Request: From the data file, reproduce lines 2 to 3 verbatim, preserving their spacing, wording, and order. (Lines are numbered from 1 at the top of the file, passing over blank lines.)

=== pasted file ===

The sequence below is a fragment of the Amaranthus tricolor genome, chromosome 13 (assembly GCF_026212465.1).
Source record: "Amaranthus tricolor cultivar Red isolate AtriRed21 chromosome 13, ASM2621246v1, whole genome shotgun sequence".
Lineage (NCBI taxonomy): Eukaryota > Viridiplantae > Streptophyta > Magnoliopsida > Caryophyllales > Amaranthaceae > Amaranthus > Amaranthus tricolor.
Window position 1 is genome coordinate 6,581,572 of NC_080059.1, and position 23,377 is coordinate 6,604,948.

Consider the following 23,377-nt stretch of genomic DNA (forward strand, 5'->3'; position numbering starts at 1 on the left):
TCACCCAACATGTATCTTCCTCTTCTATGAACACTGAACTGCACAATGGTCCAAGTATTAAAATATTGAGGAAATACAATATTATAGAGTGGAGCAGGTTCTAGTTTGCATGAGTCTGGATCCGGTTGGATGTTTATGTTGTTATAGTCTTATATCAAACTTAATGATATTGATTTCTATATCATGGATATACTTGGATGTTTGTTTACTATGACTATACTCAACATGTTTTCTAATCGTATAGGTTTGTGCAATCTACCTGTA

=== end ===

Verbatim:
Source record: "Amaranthus tricolor cultivar Red isolate AtriRed21 chromosome 13, ASM2621246v1, whole genome shotgun sequence".
Lineage (NCBI taxonomy): Eukaryota > Viridiplantae > Streptophyta > Magnoliopsida > Caryophyllales > Amaranthaceae > Amaranthus > Amaranthus tricolor.